Sunday Breakfast Club: CNN – Can Caring Make You Sick?

During the two years that I was studying for my masters degree, I would meet two of my closest friends every Sunday morning at a local coffee shop. We’d spend an hour chatting, venting, gossiping, and catching up on our lives (or lack thereof) over bagels and coffee, before the conversations would inevitably tangent off onto random topics. I miss those chats – and the insights into my friends I’d gain through them.  So I thought I’d try to restart something along those lines on my blog. A chance to hear more from my readers… at first, I was trying to decide if I wanted something consistent: quotes/sayings, song lyrics, random current or pop culture events…. But I think it will be more fun, more free to mix it up. Just whatever I’m dwelling on at the moment. Hope you all have as much fun with it as I do.I meant to write about this last weekend when this article was a little more recent, but the “Lady Gaga + lupus (?)” topic overtook it. There was a CNN article on May 20th called Can Caring Make You Sick?.

I think the effect our illnesses have on our loved ones are easy to forget about (I wrote a thank you post a few weeks ago). I’m not saying we’re selfish, by any means. It’s just that it’s easy to get caught up in the daily tedium of it all. I mean, look at all the things we have to think about every day: first we have to remember to rank priorities so we can allocate spoons, then we have to deal with everyday cares, cook (if we can manage) and eat meals, many of us have multiple med times, and all of this is on top of the debilitating fatigue, pain, stiffness, etc. When and how do we fit work/school into this madness? Well, your guess is as good as mine. Still, it’s no wonder that we rely so heavily on the loving friends and family we have in our lives.

 

Our strongest supporters are often the people most subjected to inadvertent abuse. Our anger and frustration at our disease (and at rude people who don’t understand) often gets misdirected at them just because they’re around when we’re on the warpath. The reward for their efforts to understand what we are going through is often an indignant, maybe even derisive, “you just don’t get it!” They take on extra stress and work to make up for the stuff that we can’t do. And, it would be unfair to forget that they worry to no end. I’ve seen my sister cry after spending the night at my place and seeing what my joints are like after I left them to their gelling ways all night long. My mom spends all her free time researching my diseases and learning about treatments. I worry about them when I see these things. I do, of course I do.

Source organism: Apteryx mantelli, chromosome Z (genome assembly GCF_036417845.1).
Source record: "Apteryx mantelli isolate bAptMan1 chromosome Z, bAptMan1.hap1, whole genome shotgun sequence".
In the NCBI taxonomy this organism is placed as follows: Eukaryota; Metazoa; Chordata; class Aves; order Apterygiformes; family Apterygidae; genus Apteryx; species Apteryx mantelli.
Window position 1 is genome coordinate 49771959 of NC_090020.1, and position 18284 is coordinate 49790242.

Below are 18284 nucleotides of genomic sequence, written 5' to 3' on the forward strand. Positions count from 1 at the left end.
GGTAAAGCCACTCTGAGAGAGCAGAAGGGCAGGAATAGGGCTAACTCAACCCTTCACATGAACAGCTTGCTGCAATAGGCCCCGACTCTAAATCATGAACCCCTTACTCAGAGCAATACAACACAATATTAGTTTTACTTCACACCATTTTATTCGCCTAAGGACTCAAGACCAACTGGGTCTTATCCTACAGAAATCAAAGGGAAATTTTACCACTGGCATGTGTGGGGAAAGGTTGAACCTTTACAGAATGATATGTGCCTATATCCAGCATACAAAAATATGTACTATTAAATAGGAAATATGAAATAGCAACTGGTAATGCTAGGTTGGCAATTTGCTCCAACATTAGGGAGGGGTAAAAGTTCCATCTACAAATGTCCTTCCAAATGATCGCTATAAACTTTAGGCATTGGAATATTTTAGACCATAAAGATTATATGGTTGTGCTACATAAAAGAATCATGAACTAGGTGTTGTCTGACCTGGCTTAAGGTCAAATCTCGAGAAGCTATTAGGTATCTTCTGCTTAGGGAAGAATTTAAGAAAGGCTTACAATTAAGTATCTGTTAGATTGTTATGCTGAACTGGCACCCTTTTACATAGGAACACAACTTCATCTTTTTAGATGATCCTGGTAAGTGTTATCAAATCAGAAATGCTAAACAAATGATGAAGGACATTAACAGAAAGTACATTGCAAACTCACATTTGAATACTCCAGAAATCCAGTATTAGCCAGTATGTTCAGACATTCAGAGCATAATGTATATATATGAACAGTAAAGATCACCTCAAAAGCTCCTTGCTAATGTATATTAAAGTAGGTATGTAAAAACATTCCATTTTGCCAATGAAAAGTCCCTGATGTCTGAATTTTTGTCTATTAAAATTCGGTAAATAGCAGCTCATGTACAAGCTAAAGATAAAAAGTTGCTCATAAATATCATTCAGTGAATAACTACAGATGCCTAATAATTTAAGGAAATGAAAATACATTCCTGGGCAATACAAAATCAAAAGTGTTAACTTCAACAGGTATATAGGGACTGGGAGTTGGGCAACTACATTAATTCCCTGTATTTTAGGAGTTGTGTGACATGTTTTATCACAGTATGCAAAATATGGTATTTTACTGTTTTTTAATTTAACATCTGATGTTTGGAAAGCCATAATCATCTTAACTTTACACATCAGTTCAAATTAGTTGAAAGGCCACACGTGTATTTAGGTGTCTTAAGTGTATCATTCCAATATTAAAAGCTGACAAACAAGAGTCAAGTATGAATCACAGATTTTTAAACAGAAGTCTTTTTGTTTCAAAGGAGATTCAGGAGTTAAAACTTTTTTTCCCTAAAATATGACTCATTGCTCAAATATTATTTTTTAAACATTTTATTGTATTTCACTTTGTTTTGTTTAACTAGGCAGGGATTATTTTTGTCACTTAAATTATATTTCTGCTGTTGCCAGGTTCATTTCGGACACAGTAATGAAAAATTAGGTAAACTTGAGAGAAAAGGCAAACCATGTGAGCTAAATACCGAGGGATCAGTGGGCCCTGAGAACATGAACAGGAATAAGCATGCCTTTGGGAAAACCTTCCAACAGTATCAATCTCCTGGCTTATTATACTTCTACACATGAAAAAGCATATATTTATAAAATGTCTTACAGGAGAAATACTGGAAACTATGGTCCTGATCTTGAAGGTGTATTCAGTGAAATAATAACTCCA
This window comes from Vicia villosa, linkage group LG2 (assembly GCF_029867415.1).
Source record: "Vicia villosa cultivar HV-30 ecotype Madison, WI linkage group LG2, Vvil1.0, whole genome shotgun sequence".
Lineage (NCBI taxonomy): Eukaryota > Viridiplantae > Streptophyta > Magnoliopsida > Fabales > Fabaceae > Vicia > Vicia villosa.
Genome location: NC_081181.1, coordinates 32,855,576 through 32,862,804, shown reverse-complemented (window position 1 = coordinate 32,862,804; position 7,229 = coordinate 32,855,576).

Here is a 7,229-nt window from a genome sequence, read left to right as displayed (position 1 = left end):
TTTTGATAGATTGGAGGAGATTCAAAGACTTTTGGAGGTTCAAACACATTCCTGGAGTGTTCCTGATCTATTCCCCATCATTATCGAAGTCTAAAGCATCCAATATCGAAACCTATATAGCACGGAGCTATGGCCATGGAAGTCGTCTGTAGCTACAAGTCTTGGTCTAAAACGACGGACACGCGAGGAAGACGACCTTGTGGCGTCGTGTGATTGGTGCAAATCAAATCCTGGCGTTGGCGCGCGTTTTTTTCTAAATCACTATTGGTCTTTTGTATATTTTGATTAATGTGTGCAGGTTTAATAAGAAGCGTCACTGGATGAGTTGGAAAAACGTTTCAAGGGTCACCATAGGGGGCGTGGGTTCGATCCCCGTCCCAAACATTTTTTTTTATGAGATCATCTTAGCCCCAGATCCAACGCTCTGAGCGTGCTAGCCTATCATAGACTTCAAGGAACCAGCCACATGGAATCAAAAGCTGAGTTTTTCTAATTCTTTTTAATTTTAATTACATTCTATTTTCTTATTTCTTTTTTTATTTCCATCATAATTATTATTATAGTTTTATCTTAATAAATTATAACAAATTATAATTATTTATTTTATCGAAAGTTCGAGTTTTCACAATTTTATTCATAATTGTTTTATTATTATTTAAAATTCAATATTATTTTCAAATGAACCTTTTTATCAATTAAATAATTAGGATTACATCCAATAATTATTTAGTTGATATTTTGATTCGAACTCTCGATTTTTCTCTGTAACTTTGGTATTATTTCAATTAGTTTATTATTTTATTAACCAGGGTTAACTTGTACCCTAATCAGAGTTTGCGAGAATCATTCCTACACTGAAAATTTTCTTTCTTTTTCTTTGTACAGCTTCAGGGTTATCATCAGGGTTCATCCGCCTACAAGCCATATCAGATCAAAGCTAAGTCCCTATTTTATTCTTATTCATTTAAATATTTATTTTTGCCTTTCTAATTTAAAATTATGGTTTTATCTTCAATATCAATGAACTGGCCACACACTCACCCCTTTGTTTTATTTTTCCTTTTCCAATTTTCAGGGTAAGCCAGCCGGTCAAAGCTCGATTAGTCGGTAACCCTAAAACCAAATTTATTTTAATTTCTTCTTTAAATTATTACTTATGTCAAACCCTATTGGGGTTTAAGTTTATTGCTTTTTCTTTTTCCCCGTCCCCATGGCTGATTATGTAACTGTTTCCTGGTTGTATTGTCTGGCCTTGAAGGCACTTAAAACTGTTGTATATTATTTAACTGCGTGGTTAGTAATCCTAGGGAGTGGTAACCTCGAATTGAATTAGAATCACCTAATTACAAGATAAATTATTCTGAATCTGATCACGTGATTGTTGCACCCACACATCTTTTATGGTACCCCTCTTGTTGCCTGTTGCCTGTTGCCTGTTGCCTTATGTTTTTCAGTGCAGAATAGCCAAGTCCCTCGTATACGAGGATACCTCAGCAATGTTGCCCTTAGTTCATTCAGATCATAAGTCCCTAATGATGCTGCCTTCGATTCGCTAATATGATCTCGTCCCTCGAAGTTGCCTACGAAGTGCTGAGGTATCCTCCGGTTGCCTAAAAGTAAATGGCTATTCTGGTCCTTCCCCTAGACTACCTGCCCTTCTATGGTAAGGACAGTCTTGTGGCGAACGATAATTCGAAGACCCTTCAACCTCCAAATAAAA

Yet, until I read this article, I was worried about my supporters’ emotional health, but never to the extent that this article suggests I should be. I think I always wrote off caregiver health problems as limited to the people who are always lifting or physically supporting their loved ones. I didn’t realize it could have this kind of impact. Or, maybe, it turns out that I am a little selfish after all, and I just didn’t want to think about it because I just don’t have the energy. The fact is, it’s not just their emotional and physical health that takes a direct hit. They often put their lives on hold in order to help us with the things we need help with all the freaking time.

 

I don’t want to be that person, so this week I’m trying to find ways to help relieve the stress on my caregivers. They don’t have to be big gestures, but maybe little things would really help. So far, I’ve come up with simple things like calling them to tell them I’m having a good day instead of only when I’m having a terrible day and need to cry about it to someone. Also, some tasks aren’t as important as others, but they may not know that. So I think when I call in favours, I can be clearer in terms of what I really need help with ASAP and what can just wait until they have time. Most importantly, I think I’m going to try and give them days off once in awhile. Something along the lines of, “I’m ok today, why don’t you go out shopping with your friends?” I don’t know if they’ll do it, but at least I can try to promote that they have a healthy social life even if often don’t. I don’t know if these things will help, but a girl can hope.

 

So how about you, readers? What do you currently do to help take some of the stress off of your loved ones? Do you have any new ideas that you’re going to try out soon?

 

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